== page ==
There is no such thing as too many books, especially when they relate to K-pop and falling in love with K-pop idols. Katie M. Stout, the author of the young adult romance novel “Hello, I Love You” spoke to KultScene about her book.
1. Congratulations on publishing “Hello, I Love You”! How did it feel when you got to the end of the long writing-editing process?
Thank you! Honestly, it felt a little surreal. I wrote and edited the book for about nine months before I queried, then that took almost a year. My agent and I were on submission for about six months with it, and all-in-all, it was about three years from finishing a first draft to seeing it on shelves. So publication day was definitely a victory day.
2. The book is all about K-pop, and there’s a lot of mentions of Korean dramas. How did you get into that scene?
I’d never even heard of a Korean drama until I was in college. I was teaching English in China and went into a video store, where they had some K-dramas featured. I picked up one on a whim (it was “49 Days”), and once I’d started, I couldn’t stop. That led me to other dramas, like “Heartstrings” and “Dream High,” which ended up being two inspirations for my book.
3. What made you decide to write a book about South Korea? Have you ever spent time there?
Because I was writing about K-pop, it seemed like a natural progression for the book to be about South Korea. It didn’t make sense to me for a book about a K-pop singer to be set in New York, for example.
I had never been to Korea when I was writing the book, but I actually got to visit the same week I signed with my agent. I had finished up an internship in Chiang Mai, Thailand, and made a stopover in Seoul before going back home. It was so fun to visit the places I’d written about!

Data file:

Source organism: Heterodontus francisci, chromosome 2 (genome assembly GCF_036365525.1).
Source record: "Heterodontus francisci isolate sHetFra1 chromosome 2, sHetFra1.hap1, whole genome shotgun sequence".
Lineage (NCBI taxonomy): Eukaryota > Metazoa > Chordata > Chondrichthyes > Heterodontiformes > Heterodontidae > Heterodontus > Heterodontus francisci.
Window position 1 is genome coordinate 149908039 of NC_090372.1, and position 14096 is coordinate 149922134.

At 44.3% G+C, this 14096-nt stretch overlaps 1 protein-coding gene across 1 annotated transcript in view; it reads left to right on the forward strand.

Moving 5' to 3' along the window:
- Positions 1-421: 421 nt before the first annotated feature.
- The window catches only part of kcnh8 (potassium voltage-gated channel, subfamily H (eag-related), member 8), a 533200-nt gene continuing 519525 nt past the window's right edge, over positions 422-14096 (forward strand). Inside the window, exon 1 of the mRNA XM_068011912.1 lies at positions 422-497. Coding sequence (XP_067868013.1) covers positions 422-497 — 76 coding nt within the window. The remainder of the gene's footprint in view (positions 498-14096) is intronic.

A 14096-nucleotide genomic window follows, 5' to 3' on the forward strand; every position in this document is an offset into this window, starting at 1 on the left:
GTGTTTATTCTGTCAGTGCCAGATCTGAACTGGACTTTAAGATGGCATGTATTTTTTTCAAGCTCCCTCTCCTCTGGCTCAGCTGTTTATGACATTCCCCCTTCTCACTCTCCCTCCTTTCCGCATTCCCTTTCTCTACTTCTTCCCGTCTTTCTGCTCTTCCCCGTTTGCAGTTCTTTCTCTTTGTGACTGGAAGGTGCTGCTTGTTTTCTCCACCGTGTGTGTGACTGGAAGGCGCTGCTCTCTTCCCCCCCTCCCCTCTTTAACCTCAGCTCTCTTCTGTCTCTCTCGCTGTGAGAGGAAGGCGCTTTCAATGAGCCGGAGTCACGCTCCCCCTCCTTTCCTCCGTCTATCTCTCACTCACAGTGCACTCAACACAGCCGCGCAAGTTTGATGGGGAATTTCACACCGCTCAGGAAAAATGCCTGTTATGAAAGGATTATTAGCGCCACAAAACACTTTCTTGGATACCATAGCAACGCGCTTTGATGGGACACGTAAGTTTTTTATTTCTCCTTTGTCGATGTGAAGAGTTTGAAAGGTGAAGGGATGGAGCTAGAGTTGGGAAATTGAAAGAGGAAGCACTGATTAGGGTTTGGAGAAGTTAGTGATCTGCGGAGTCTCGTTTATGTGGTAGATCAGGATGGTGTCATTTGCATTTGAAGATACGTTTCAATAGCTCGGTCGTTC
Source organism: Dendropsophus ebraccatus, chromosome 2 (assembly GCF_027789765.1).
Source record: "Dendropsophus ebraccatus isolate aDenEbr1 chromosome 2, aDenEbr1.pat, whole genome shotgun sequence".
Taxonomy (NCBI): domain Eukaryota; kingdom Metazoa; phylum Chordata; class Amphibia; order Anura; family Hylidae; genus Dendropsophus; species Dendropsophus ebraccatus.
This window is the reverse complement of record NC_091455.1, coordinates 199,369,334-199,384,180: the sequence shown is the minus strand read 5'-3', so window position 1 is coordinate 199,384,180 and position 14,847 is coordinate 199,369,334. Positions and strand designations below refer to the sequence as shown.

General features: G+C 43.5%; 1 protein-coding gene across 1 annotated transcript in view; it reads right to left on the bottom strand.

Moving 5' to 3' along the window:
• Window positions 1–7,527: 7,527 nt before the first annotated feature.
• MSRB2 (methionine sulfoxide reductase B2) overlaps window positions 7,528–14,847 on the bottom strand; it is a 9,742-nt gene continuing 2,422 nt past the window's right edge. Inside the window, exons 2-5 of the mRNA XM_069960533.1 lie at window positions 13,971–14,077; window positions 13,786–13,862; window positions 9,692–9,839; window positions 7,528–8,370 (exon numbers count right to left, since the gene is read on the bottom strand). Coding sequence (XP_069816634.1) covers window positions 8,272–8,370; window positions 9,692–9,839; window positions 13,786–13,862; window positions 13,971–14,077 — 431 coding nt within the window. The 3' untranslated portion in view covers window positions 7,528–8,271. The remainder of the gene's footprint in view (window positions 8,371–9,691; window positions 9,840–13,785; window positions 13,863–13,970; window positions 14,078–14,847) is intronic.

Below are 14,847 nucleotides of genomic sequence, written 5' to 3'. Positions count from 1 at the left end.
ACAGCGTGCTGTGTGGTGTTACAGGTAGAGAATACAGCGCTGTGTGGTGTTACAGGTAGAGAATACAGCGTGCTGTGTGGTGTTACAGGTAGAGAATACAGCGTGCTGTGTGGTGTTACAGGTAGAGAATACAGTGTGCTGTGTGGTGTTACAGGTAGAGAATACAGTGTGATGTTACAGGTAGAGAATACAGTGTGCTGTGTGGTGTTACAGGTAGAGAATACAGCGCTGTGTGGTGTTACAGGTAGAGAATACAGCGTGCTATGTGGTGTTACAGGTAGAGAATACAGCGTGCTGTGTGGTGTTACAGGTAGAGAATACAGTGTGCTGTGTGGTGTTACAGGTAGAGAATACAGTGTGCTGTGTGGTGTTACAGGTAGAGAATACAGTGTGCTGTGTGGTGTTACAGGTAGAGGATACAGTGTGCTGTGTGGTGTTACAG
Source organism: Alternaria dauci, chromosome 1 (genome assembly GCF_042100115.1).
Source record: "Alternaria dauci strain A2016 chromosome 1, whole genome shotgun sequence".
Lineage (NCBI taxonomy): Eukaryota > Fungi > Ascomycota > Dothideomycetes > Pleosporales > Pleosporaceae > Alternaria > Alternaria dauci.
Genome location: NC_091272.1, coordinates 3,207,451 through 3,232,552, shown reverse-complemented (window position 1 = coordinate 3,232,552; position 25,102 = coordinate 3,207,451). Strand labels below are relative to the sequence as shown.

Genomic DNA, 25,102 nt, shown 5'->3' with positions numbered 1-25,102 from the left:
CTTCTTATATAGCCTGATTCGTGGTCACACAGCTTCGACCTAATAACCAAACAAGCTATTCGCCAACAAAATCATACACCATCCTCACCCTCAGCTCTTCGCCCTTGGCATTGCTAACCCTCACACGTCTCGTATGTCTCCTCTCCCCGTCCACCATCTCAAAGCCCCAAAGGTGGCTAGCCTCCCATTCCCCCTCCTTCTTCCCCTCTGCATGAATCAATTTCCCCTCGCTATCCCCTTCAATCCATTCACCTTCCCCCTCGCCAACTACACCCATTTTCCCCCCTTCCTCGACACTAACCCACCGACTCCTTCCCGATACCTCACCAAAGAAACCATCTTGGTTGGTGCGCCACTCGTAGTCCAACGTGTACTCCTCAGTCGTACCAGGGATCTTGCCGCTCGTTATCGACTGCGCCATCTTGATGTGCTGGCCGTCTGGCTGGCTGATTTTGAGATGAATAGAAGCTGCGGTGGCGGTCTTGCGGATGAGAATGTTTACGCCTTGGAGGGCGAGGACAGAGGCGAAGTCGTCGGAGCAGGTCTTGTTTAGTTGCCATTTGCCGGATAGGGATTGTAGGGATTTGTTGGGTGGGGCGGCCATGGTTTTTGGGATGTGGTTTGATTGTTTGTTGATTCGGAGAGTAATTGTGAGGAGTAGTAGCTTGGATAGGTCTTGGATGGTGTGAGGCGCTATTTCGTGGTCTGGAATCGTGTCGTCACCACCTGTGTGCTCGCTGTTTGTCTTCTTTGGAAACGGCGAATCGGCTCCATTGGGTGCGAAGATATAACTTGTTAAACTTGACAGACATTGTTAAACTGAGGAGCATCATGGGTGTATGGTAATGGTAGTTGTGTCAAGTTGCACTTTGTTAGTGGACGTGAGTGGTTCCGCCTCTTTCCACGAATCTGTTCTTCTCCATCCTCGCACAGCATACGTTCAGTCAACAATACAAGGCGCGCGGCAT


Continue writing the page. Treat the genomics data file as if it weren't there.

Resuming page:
4. I read somewhere that the book was supposed to be set in China. Why the change?
Yes, originally, the book was set in China. I wrote it that way because I was inspired by my own time in China. I also liked the idea that both of my main characters would be foreigners living in another country and they would bond over that. However, when my book was acquired by St. Martin’s, the team there felt like it was too confusing to have that many cultures represented in one book. So I shifted the setting of the entire book to South Korea, which I’ll admit, was no easy feat.
Fun fact: the book was originally called “From China, With Love,” referring to the letters that my main character writes her brother back home. My editor at St. Martin’s came up with the idea to name it after the Doors’s song that features so prominently in the book. It was such an extraordinary idea that I don’t think I could have come up with this myself, and I’m so glad I had the guidance of my editor. That’s why I think it is important for any aspiring authors to look into “freelance editors near me” to join them on this journey to publishing a successful book. Even if you think you don’t need them, they could present you with interesting ideas about how to move the story forward and what to incorporate to make it work better. I’m glad I took this advice, as the title sounds much better now.
5. “Hello, I Love You” is about music. What songs were you listening to when writing, other than the title song?
I listened to a lot of music while writing, mostly K-pop. I joke that, like some actors are “method actors,” I consider myself an “immersive writer,” meaning that whatever I’m working on at the time, I consume only media that matches my current work in progress. So while drafting and editing HILY, I listened to a ton of Girls’ Generation, BIGBANG, CNBlue, Shinee, Teen Top, and other K-pop bands. I also watched a lot of K-dramas; some of my favorites at the time were “Big,” “Monstar,” “Rooftop Prince,” and more recently, “My Love from Another Star.”
6. What Korean music and television shows are you a fan of? Have you ever gone to a K-pop concert?
Other than the ones mentioned above, my favorite K-drama is probably “City Hunter,” which is mentioned in my book but not by name. Two of my characters have a conversation about a specific drama, and I think people who’ve watched “City Hunter” should recognize it based on the description. [We did!]
I haven’t been to a K-pop concert, sadly. I’m from the Atlanta area, which never really has K-pop bands come through, and while I was living in England, I was in a region that had no concerts at all, so it just hasn’t been convenient. I thought about going to one when I was in Seoul, but I ended up not doing it. I still regret that.